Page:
[Chimera-users] Creating and visualizing a plane

Elaine Meng meng at cgl.ucsf.edu
Tue Sep 23 17:00:32 PDT 2008

On Sep 23, 2008, at 1:08 PM, James Nettles wrote:

> I'm not sure if this is a function available in Chimera.
> I have a protein system with three residues which define a plane, or  
> floor, relative to an active site. I would like to display a  
> translucent plane passing through the alpha carbon of these three  
> residues to shoot an image. Further, I would like to quantify   
> deviation of mobile regions relative to this plane.
> Thanks,
> Jim

Hi Jim,
It can be done, but the route is currently a bit circuitous:
(1) place points to define a surface
(2) generate surface
(3) make surface transparent
(4) select atom in structure, measure distance to surface

Although we plan to create tools for conveniently defining axes,  
planes, and centroids for specified sets of atoms and performing  
various measurements on them, so far only the Axes part has been  
implemented.  Hence this more circuitous procedure...

(1) Placing points.
I was initially going to say what you wanted couldn't be done without  
python, but realized that the Volume Tracer tool can create surfaces  
from arbitrary sets of points, or "markers" (actually they are handled  
much like atoms in Chimera).  I tried two approaches to making markers:

(a) simply creating a Chimera marker file "tripod.cmm" containing  
three markers with the same coordinates as three active site atoms in  
an example structure (2gbp, near ligand glucose or residue GLC) -  
these will automatically coincide with the atoms.  The marker file is  
a small, simple text file.

(b) creating a Chimera marker file "square.cmm" with four markers at  
(0,0,0) (0,50,0) (0,50,50) (0,0,50) to make a big square that that can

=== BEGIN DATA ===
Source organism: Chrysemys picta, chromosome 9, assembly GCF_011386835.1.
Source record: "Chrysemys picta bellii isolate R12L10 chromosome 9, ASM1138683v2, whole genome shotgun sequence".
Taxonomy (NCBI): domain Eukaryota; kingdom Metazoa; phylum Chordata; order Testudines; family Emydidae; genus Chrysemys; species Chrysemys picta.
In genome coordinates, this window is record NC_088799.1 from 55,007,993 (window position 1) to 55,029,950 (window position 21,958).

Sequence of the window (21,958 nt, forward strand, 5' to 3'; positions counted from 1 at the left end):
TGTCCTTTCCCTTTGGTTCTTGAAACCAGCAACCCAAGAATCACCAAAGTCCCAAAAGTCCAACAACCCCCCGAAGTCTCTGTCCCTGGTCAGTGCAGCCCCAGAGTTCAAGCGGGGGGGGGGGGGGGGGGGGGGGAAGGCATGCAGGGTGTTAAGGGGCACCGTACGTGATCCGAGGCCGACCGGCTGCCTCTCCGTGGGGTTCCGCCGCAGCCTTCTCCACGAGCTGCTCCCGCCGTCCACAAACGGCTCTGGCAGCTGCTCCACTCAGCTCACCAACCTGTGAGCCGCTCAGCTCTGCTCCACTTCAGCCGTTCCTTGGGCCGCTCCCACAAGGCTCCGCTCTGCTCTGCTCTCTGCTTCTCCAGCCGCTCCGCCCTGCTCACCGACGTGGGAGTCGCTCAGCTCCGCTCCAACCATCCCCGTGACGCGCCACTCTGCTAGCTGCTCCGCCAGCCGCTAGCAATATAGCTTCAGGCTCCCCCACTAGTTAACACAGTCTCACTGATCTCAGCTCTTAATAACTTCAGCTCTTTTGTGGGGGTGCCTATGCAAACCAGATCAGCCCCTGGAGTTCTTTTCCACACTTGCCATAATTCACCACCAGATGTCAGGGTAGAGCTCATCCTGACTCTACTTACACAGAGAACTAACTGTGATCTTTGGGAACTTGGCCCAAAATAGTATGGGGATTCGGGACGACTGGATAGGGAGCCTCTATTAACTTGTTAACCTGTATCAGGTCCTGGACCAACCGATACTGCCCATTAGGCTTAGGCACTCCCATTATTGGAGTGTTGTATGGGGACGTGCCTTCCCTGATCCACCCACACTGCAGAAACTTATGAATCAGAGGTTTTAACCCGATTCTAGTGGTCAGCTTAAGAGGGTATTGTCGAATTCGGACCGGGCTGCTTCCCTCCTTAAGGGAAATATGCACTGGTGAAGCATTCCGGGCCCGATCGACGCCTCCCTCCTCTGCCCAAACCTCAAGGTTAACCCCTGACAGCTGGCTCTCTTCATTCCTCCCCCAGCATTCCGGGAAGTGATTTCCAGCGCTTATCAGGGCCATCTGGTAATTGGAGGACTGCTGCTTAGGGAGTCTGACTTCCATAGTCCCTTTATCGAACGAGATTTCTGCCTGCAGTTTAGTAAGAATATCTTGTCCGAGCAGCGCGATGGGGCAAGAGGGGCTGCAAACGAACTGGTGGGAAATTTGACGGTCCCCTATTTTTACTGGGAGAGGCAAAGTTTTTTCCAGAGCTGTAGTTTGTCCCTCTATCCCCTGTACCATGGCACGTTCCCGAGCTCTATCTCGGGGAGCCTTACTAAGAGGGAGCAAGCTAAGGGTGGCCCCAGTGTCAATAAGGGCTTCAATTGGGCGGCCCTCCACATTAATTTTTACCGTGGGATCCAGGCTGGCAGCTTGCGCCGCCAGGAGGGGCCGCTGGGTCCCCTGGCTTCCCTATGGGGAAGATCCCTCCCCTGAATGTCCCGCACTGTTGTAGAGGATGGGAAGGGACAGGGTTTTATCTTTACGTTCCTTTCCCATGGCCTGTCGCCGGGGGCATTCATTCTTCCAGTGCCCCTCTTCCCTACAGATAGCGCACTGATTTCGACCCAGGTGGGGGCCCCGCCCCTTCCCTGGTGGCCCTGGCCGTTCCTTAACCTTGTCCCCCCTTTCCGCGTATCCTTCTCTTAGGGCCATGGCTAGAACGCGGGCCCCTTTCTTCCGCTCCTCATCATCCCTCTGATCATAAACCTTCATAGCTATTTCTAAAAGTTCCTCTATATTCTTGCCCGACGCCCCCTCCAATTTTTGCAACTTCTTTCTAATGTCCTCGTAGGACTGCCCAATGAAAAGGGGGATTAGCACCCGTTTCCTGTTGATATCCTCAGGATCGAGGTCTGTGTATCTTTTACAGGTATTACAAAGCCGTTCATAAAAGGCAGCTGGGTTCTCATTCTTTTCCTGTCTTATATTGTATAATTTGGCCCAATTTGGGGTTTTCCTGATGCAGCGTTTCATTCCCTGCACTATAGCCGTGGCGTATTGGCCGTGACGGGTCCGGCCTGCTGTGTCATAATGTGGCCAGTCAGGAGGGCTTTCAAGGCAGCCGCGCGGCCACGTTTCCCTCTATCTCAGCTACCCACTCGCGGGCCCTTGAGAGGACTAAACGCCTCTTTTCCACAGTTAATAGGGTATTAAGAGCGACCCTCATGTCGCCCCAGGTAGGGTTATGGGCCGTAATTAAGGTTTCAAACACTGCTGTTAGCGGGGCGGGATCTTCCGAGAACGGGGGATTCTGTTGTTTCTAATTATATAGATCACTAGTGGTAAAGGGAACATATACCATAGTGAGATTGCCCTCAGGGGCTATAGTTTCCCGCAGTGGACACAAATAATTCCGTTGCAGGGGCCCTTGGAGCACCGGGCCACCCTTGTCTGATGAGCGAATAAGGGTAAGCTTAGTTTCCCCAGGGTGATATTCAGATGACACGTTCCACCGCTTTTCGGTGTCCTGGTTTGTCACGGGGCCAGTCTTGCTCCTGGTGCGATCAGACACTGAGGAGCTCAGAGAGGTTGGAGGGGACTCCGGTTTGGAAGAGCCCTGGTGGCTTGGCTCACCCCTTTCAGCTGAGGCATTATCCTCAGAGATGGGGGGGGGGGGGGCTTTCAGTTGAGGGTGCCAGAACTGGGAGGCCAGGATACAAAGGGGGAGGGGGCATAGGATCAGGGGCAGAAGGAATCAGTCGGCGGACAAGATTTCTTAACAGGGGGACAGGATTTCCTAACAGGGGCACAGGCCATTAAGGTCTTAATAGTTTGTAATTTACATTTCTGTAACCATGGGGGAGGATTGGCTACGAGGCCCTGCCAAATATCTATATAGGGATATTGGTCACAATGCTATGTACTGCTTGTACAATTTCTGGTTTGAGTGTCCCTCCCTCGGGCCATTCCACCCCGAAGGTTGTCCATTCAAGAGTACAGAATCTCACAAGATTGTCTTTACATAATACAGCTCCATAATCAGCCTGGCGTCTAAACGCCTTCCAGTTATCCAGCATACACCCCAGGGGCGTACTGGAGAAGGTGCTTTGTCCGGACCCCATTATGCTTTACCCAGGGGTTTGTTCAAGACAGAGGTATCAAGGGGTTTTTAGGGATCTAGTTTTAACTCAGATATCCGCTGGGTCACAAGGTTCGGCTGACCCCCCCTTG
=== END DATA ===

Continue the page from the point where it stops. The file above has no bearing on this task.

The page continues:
be positioned manually relative to the structure

You can also create markers interactively with the mouse, but it is  
not easy to control their exact coordinates that way.  That is why I  
just text-edited to create the marker files (attached for your  
convenience).  You could take my three-point file and edit in the  
coordinates to match your three alpha-carbons if it is OK that the  
surface is only a triangle connecting those points.  However, if you  
wanted a larger plane that would extend further, instead open the four- 
point file for making a big square and later position it relative to  
your structure.

(2) Generating the surface.
After you open the marker file (*.cmm) in Chimera it will just be  
shown as an unfilled triangle or square.  Ctrl-click to select one of  
the corner markers (just as if it were an atom), hit keyboard up arrow  
so that all three or four are selected.  In the Volume Tracer dialog  
(Tools... Volume Data... Volume Tracer), choose Features...Surfaces  
and click the Surface "Create" button.  Now the triangle or square is  
filled and another model named "Traced surfaces" is listed in the  
Model Panel.  You can close the model containing the markers since it  
is no longer needed.  Also close the Volume Tracer dialog if it is  
still open.

(3) Making the surface transparent.
Ctrl-click on the surface to select it and open the Selection  
Inspector (for example, with Actions... Inspect).  In there, you can  
inspect "Surface piece" and click the color well to edit the color.   
In the color editor, check "Opacity" to get another slider that  
controls the transparency of the color.

(4) Measure distances to the surface.
First you may need to manually position the surface relative to the  
structure.  You can freeze/unfreeze the different models (whether they  
are movable with the mouse) using the "Active" checkboxes under the  
Command Line or in the Model Panel.  When it's in the right place, you  
can select an atom and then use the command "ac sd" to measure its  
distance.  ("sd" is really a keyboard shortcut but can be embedded in  
an "ac" command to avoid having to go into shortcut mode).

Phew!  I will send you an image in a separate message.  I hope this  
Elaine C. Meng, Ph.D.                          meng at cgl.ucsf.edu
UCSF Computer Graphics Lab (Chimera team) and Babbitt Lab
Department of Pharmaceutical Chemistry
University of California, San Francisco

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